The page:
King Bio has issued a voluntary recall of 32 of its children’s medicines due to a potential microbial contamination. Use of the contaminated drugs may cause increased infections.
On Aug. 22, the Food and Drug Administration announced that company King Bio has issued a voluntary nationwide recall of 32 of its children’s medications. Evidently, a small number of the products manufactured between August 2017 and April 2018 tested positive for microbial contamination. If the contaminated medications are administered, they may cause infections that may require medical attention or may even cause life-threatening infections in some.
So far, King Bio has not received any reports of illnesses or adverse reactions as a result of taking the medications, but the nationwide recall was conducted “out of an abundance of caution.”
The complete list and lot numbers of the recalled products are posted in the FDA’s announcement regarding the recall. Chicken Pox Symptom Reliever, Children’s Appetite Enhance, DK Newborn Tonic, DK Colic Relief, Children’s Ear Relief Formula, Kids Stress & Anxiety, and Kids Bed Wetting (NP) are just some of the products affected.
Consumers or distributors with the affected products must discontinue use or distribution, and contact King Bio to arrange for the return or replacement of the product.
King Bio is a North Carolina-based company that is known for creating homeopathic medications from newborn tonics to appetite enhancers and sleep aids for kids. In light of the ongoing recall, FDA Commissioner Scott Gottlieb, M.D. tweeted to remind the public that homeopathic drugs are still not proven to be safe or effective.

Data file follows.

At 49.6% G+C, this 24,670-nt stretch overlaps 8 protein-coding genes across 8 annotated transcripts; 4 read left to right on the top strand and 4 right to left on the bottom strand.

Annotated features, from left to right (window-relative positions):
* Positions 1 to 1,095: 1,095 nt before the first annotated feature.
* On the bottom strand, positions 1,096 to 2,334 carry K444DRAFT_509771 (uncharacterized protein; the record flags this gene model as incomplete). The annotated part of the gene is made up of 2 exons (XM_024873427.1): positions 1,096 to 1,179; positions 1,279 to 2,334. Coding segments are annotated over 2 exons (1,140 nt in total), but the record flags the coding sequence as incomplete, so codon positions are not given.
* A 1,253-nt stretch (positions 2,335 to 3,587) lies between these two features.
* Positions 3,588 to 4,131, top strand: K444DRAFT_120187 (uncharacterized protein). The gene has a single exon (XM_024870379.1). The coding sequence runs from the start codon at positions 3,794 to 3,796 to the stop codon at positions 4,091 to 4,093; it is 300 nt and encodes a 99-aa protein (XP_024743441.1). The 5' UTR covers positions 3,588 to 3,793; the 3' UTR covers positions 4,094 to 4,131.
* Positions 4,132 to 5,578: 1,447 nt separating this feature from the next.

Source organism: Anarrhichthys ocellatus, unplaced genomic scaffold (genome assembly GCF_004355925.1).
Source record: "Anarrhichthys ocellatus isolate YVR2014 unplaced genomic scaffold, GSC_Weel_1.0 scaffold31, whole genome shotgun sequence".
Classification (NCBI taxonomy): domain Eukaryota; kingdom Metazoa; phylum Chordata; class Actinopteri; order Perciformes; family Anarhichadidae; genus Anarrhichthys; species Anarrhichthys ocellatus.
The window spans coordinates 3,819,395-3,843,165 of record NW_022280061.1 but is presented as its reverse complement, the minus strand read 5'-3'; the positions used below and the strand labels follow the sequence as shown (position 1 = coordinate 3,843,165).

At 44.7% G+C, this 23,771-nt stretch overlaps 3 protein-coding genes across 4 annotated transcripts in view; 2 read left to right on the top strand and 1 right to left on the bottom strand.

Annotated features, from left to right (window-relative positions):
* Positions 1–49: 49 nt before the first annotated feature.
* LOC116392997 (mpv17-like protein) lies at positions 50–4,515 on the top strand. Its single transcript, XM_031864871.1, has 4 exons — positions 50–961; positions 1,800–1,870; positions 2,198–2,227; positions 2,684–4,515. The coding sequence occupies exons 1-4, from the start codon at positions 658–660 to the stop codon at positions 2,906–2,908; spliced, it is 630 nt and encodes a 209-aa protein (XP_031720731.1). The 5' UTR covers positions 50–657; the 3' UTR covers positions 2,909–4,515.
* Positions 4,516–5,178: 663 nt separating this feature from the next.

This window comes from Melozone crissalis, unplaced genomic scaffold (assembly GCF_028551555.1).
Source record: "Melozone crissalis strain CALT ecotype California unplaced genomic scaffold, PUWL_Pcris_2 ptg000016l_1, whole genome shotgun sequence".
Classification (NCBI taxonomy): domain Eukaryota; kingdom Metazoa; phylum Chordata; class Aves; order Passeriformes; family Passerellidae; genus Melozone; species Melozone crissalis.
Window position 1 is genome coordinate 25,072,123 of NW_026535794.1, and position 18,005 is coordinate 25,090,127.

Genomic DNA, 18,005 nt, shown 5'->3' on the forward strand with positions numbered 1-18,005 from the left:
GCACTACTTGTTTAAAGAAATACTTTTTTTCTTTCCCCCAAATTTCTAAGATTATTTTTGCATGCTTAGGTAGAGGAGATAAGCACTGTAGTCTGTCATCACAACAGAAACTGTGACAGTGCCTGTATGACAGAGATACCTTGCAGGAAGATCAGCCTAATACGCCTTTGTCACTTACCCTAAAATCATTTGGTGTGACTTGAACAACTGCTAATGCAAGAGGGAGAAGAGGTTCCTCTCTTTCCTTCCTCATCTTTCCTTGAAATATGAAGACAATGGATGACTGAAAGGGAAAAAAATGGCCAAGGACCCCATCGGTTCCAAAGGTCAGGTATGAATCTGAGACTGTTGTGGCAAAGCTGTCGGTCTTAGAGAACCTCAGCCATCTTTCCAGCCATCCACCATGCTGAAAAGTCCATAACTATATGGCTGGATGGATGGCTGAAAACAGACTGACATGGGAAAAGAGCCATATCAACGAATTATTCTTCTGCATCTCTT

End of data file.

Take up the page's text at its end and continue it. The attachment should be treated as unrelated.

The law states that homeopathic drugs also fall under the same laws as other drug products, in that they also have to meet the same requirements in regard to misbranding, approval, and adulteration. However, homeopathic drugs have been distributed in the United States since 1988 and have grown into a multimillion dollar industry since. Along with the industry’s massive growth also grew the safety concerns regarding products labeled as homeopathic.
Just last December 2017, the FDA released new risk-based enforcement approach to homeopathic drugs that may prove risky for patients. In it, the FDA’s proposed approach focuses on the homeopathic products that have the highest risk of causing adverse reactions. Such products include those with reported safety concerns, those with ingredients with significant safety concerns, those with administration routes apart from oral and topical, those that claim to prevent life-threatening diseases, and those that do not meet the standards as required by the law.
“We respect that some individuals want to use alternative treatments, but the FDA has a responsibility to protect the public from products that may not deliver any benefit and have the potential to cause harm,” said Gottlieb.